How To Prepare Our Future Leaders (Angie Herbers, ThinkAdvisor) - For many advisory firms, succession plans end out failing because the founder isn't ready, willing, or comfortable to actually let go of control and transition leadership to the next generation when the time comes. In other situations, though, the problem is that founders actually are willing to relinquish and transition control... but as Herbers notes, those transitions often shift leadership responsibilities to next-generation talent that hasn't actually had any training and development in how to be effective leaders in the first place! Especially since the reality is that taking on the leadership reins in a mature established business is very different in scope and responsibility than even the founder's path of leadership (in launching and growing that firm in the first place); consequently, while founders may focus on vision, mission, values, and business development and growth - because that's what it takes to succeed from launch - next-generation leaders often need more focus in employee management, financial strategy, allocating capital resources, and operational processes. So how should that next-generation leadership be trained in the relevant skills they'll actually need in the future? Herbers suggests that the starting point is all about interpersonal communication skills (as technical skills can be learned along the way, but even good technical skills get lost in poor communication), and the founder recognizing that truly developing successor talent is about shifting from being the leader of the business to becoming a teacher of business leadership instead.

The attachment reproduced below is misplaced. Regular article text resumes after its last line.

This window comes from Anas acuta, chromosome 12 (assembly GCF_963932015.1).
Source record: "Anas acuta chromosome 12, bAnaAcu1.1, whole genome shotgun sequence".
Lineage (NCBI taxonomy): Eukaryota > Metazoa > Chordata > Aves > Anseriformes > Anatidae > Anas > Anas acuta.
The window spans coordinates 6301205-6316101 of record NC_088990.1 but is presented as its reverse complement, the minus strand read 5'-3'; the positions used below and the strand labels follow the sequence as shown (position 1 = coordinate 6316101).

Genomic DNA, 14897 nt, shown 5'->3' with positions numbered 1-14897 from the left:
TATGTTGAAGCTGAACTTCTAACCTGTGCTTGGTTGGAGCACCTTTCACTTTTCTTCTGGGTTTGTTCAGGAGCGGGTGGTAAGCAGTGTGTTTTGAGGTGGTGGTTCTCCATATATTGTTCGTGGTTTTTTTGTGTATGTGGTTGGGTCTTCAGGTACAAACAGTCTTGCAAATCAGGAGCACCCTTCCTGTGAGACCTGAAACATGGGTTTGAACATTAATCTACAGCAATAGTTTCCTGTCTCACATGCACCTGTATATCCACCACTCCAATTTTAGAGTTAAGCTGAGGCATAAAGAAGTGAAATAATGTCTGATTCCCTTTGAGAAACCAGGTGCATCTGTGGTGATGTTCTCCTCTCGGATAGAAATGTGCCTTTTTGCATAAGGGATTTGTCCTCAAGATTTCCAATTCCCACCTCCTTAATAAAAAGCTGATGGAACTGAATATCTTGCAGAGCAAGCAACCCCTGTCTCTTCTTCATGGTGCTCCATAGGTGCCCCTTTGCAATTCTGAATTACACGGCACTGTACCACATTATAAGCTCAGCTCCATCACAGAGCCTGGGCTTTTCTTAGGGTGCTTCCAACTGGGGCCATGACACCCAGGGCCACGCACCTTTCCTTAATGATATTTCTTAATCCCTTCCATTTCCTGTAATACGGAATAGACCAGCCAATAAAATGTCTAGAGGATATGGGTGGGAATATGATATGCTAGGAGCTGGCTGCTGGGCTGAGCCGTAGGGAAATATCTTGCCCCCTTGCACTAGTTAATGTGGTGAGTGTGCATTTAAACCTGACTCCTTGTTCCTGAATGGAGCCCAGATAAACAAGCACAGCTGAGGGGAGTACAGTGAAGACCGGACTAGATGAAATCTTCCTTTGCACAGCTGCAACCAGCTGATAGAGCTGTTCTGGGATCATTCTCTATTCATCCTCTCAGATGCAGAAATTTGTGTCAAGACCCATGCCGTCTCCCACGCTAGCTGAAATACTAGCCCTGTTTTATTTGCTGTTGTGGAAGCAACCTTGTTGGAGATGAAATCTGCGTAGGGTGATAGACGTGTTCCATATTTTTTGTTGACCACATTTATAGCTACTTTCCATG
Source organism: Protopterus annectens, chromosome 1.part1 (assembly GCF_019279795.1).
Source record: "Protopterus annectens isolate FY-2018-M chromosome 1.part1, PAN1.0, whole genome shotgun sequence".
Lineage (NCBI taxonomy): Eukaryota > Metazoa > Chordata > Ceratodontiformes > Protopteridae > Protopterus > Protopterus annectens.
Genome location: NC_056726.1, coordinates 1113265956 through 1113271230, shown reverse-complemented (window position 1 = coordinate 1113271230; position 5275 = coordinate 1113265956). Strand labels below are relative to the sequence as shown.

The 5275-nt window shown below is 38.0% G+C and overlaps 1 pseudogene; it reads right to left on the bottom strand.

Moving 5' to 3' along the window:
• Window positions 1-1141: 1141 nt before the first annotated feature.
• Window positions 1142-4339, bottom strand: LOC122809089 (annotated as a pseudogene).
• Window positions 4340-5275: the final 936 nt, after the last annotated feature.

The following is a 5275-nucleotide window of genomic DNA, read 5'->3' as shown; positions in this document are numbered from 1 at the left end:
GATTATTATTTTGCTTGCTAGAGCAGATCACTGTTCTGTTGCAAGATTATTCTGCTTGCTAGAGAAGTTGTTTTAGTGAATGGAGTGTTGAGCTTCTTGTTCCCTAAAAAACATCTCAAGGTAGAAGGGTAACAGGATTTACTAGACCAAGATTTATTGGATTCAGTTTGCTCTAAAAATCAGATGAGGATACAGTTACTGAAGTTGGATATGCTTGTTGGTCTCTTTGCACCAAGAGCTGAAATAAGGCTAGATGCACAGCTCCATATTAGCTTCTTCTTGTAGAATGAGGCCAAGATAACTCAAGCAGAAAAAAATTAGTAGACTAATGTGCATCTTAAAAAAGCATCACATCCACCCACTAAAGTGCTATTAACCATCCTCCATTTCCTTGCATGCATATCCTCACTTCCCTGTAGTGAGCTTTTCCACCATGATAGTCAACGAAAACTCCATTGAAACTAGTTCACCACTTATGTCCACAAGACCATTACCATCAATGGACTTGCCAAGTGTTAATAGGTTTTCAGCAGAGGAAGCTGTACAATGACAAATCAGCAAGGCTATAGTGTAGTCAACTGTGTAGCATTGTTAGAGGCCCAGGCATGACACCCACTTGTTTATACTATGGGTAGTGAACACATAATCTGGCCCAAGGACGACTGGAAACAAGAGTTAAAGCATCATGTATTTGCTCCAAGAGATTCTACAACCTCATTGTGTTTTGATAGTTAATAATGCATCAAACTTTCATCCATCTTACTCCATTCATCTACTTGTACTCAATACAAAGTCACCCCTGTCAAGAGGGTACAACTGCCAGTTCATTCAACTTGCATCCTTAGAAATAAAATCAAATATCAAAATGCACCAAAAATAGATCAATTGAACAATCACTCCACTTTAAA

The Failure Of Specialization And The Rise Of Financially Independent Generalists (Mr. Tako Escapes) - The traditional view is that specialization is a good strategy; specialized jobs typically pay more, and even the great Charlie Munger recently stated "I think the right strategy for the great mass of humanity is to specialize. Nobody wants to go to a doctor that’s half proctologist and half dentist, you know? So, the ordinary way to succeed is to narrowly specialize." In turn, the specialist has the opportunity to increasingly delegate more tasks - from parts of their work that don't fit the specialization, to home tasks (e.g., mowing the lawn or cooking) because their return-on-time is better when focusing on their specialized tasks (and mathematically, the non-specialist tasks can be delegated for less cost than what the specialist earns by staying focused, producing a positive return on that further specialized focus). The caveat, though, is that focused specialization creates the risk that if the world changes in a manner that that specialization is no longer necessary or relevant, the specialist can quickly find themselves without a role at all (e.g., think 'highly evolved' animals that have a change in their environment, cannot adapt quickly enough due to their specialized evolution, and quickly go extinct). Of course, the most straightforward alternative is simply to be a generalist instead... except that businesses increasingly want specialists to fulfill their own work functions, which means a specialist may be unemployed if the needs for specialization change, but a generalist may not get any job in the first place! So what's the alternative? Mr. Tako suggests a balance of keeping the specialized focus in your work, but deliberately cultivating more 'generalist' skills outside of work... which in the long run, can open new doors if the particularly specialist journey that's been chosen ends out changing in the future. Or stated more simply, there's nothing wrong with being a specialist per se, but even specialists must always retain some ability and opportunity to adapt as well.